Cloud Academy has just published another new course by Azure Curriculum Director Trevor Sullivan.
Trevor is a Microsoft MVP for Windows PowerShell and a passionate educator.
Microsoft Azure Virtual Network
This course explores the primary components offered by Microsoft Azure Virtual Network under Microsoft Azure Resource Manager (ARM). A strong understanding of these concepts is critical for anyone wanting to migrate to, or provision new infrastructure on, the Microsoft Azure public cloud platform.
In addition to covering Azure Virtual Network concepts, the course demonstrates the deployment and management of these services using the Microsoft Azure Portal, Cross-Platform (xPlat) CLI Tool, and the Azure Resource Manager PowerShell module.
The components offered by Azure Virtual Network are:
Virtual Networks – Using Microsoft Azure Virtual Networks, you can deploy Azure services such as infrastrucutre Virtual Machine (IaaS), Redis Cache, and Web Apps. Each Virtual Network can have more than one overarching address space defined, and is subdivided into one or more subnets.
Network Security Groups – These are essentially Layer 4 (OSI model) firewall rules that allow you to limit the flow of network traffic at the Subnet and individual Network Interface layers. Each Network Security Group can contain up to 200 individual Network Security Rules, which allow or deny traffic, based on a variety of parameters, such as the source / destination IP address and ports, the network protocol, rule priority, and others. Network Security Groups must be created in the same Azure Region (Location) as the Virtual Network subnet that it will be associated with.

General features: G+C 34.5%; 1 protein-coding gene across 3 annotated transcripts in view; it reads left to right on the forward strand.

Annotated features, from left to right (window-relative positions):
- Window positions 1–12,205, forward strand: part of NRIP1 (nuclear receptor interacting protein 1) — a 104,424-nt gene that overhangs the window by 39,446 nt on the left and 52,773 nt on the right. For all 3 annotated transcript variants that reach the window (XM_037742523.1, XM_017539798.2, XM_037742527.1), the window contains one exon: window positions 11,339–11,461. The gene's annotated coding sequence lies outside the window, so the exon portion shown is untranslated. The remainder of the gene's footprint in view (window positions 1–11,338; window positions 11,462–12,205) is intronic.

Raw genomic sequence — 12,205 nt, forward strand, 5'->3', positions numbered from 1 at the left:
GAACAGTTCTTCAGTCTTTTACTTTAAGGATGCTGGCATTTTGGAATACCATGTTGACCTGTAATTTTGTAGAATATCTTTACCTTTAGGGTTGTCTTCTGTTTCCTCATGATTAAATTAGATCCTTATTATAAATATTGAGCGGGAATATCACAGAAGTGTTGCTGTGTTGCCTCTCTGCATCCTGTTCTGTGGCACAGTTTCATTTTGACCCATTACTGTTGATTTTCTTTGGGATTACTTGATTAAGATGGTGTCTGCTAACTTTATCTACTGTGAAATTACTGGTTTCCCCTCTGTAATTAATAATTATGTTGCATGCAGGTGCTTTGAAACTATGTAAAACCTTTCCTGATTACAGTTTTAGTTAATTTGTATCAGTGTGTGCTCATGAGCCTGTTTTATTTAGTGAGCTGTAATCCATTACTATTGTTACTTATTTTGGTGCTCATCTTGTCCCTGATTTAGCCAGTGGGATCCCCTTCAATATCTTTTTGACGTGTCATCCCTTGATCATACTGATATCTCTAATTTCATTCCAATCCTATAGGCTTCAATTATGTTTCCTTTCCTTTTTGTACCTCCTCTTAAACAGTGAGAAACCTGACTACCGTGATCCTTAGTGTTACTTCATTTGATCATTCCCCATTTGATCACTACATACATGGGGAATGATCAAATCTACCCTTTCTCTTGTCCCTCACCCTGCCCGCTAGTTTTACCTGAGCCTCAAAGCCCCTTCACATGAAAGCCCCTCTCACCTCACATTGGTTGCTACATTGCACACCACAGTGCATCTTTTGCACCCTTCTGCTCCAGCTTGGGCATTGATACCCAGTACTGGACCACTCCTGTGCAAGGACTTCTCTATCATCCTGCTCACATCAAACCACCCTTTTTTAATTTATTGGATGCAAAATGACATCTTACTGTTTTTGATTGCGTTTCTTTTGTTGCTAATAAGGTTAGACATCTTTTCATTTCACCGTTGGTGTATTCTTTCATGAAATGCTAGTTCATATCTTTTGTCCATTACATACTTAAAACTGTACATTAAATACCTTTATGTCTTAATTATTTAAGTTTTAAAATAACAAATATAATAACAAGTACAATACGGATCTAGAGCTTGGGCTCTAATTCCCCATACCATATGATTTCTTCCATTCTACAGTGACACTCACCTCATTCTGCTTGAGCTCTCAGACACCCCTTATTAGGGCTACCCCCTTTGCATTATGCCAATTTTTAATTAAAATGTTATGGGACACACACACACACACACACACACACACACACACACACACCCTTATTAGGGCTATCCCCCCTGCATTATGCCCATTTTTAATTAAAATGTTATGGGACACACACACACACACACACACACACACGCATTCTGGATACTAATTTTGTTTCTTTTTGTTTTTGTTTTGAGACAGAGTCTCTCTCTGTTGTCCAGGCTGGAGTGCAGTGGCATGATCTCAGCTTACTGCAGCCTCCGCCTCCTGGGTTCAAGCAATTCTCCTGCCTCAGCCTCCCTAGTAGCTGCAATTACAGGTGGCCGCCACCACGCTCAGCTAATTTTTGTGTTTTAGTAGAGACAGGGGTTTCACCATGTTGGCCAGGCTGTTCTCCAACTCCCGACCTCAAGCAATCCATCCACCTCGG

VPN Gateway – Using Microsoft Azure VPN Gateway, you can securely connect globally-distributed Virtual Networks together, as well as extending on-premises networks into the cloud. This scenario is known as Site-to-Site (S2S) connectivity, and is also commonly called “hybrid networking.” You can also enable Point-to-Site (P2S) connectivity, where the “point” is a client device that connects directly to the Virtual Network, and enables private access to network resources over a secure Virtual Private Network (VPN) connection. The P2S model is particularly useful for deploying lab environments in Microsoft Azure, that are only accessible through a private interface, or other cloud-based workloads that don’t require public access.
Load Balancer – Using the Microsoft Azure Load Balancer, you can build and deploy geographically distributed, high-performance, highly available applications. Load Balancers can be exposed publicly, through the use of a Public IP Address resource, or they can simply be deployed into a Virtual Network subnet for private, internal access. The Load Balancer health probe ensures the availability and health of the application, on each endpoint. Endpoints are dynamically added and removed from the Load Balancer’s rotation.
Route Tables – Microsoft Azure Virtual Networks support custom Route Tables, allowing you to shape the flow of cloud-based network traffic. One of the more common use cases of custom Route Tables is to route all network traffic through a Virtual Appliance that is responsible for ensuring the security of network traffic. A Route Table can be created, by itself, directly inside an ARM Resource Group, but it must be associated with a Virtual Network subnet in order to take effect on network traffic.
This new course follows two other new Azure courses and we anticipate many more to come in the weeks and months ahead. Join Trevor and dive into Azure Virtual Network concepts, deployment, and management!
As always, questions and comments are welcome. We never stop learning and hope you won’t either.